N-MYC (MYCN) Amplification
The proto-oncogene N-MYC (MYCN), located on chromosome 2 at 2p24.3, is a transcription factor that plays a role in regulation of cell growth and proliferation.
It is mainly expressed in the developing nervous system and is critical during neural crest embryogenesis. Myelocytomatosis viral homologue (MYCN) becomes rapidly down-regulated as tissues become terminally differentiated and growth-arrested1. Over-expression of MYCN seems to block differentiation and increase cell proliferation. MYCN amplification is the most important unfavourable prognostic factor for neuroblastoma and is amplified in 25% of cases2. Neuroblastoma is a dominating group of neuron tumours and is one of the most common solid tumours in children3.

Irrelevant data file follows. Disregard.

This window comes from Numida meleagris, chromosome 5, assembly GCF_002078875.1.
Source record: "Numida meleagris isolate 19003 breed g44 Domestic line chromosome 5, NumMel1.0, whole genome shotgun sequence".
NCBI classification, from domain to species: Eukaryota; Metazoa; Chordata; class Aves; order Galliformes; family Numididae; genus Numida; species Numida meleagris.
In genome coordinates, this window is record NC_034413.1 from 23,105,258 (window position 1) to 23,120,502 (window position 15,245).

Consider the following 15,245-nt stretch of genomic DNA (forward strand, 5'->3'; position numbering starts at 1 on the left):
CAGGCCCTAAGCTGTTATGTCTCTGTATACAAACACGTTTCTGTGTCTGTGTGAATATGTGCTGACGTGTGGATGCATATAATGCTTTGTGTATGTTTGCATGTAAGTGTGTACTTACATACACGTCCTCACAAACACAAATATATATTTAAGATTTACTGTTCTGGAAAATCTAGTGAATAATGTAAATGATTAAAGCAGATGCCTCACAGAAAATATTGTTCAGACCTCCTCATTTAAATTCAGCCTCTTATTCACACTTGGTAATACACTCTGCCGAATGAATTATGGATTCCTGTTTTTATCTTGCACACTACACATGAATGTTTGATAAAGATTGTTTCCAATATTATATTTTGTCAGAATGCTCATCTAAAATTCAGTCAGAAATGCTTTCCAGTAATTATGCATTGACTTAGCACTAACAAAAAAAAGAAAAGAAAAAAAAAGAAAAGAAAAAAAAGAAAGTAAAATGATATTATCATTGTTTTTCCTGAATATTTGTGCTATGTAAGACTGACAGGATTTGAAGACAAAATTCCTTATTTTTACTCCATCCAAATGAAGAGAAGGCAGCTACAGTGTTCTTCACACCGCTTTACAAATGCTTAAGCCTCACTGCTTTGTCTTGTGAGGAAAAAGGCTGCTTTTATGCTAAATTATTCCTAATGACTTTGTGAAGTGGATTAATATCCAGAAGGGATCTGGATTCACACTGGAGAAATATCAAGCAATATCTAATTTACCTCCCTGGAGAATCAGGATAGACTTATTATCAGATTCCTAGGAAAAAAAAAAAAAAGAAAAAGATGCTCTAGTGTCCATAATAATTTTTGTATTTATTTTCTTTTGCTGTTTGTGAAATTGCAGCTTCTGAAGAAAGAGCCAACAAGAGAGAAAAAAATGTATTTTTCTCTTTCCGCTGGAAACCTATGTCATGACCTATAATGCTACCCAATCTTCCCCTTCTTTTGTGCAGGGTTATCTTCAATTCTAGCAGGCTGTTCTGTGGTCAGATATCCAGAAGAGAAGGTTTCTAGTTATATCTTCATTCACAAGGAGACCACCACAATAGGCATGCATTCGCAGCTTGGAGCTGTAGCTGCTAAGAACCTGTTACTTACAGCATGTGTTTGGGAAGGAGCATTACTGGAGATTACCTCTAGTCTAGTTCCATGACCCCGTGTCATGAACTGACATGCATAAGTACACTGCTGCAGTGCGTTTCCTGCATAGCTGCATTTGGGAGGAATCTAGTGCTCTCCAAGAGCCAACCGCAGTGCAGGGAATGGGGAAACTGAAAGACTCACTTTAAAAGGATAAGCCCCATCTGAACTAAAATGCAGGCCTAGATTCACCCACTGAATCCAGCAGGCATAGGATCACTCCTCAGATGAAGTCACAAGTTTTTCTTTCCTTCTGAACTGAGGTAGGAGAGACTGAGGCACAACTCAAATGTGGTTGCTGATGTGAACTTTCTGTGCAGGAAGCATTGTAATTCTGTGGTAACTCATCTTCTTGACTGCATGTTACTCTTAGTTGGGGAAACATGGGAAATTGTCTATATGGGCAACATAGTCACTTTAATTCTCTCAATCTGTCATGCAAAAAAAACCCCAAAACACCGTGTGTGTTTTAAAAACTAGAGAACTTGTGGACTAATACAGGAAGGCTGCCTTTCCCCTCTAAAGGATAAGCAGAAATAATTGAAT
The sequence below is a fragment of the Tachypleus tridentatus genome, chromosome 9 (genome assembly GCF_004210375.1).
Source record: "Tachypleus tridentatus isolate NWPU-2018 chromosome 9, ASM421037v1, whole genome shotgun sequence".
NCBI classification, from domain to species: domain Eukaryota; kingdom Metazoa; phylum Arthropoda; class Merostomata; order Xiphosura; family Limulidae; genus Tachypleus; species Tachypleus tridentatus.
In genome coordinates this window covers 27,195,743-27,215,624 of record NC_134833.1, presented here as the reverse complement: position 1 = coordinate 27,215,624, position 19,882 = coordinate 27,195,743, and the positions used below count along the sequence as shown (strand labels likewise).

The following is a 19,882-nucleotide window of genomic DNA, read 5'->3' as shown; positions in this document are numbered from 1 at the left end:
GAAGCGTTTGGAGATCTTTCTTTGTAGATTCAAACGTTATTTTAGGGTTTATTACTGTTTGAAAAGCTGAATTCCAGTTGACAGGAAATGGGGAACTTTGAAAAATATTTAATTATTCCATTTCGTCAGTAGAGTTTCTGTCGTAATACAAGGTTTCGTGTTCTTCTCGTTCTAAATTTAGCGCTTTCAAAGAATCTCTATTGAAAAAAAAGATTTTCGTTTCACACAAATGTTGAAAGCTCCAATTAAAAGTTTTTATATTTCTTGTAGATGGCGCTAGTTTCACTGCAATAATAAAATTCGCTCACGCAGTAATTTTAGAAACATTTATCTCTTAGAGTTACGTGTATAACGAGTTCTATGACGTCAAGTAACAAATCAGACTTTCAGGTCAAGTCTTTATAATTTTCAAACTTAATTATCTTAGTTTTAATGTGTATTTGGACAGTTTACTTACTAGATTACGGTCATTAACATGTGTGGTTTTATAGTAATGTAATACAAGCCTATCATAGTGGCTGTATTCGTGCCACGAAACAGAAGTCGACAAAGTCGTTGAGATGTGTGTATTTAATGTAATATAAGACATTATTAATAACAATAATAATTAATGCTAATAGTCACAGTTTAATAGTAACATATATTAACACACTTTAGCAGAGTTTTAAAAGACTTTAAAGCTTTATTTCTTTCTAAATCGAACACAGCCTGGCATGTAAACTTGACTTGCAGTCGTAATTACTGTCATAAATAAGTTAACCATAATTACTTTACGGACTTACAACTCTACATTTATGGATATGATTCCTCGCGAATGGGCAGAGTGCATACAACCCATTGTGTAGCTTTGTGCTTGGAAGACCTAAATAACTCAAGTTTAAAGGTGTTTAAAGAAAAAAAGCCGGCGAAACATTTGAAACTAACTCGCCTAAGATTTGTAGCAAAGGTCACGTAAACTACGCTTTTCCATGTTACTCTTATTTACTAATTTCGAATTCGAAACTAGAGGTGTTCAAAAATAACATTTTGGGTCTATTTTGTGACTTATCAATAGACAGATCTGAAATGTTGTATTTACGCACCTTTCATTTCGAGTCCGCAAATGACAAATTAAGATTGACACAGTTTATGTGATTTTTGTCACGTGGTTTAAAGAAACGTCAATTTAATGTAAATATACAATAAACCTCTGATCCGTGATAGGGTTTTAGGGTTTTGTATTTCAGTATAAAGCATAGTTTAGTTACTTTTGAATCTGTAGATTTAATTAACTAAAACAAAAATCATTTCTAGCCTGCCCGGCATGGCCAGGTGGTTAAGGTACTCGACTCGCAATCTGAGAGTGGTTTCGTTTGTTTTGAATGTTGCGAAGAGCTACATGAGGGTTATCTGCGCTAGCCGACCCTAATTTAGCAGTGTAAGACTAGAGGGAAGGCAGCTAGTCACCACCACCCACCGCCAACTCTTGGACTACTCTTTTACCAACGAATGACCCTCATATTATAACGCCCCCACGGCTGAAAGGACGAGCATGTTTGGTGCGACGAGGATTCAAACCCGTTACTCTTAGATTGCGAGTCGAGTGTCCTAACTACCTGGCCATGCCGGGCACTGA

It was very important for us to have more consistent results with our probes — easy-to-read bright signals and a range of vial sizes, which is much more cost-effective. It also was critical to upgrade our pretreatment kit to expedite the analysis of FFPE samples. We can now complete the process in about 90 minutes. Janet M. Cowan, PhD, Director of the Cytogenetics Laboratory at Tufts Medical Center
1. Thomas WD et al., Int J of Bioch and Cell Biol 2004;36(5):771-5
2. Look et al., J Clin Oncol. 1991 Apr;9(4):581-91
3. Heim and Mitelman, Cancer cytogenetics 2nd Ed. 1995
- Area of Interest*
- Medulloblastoma, Neuroblastoma, Retinoblastoma
This product is intended to be used on formalin-fixed paraffin-embedded (FFPE) tissues.
*Disease information supported by the literature and is not a reflection of the intended purpose of this product.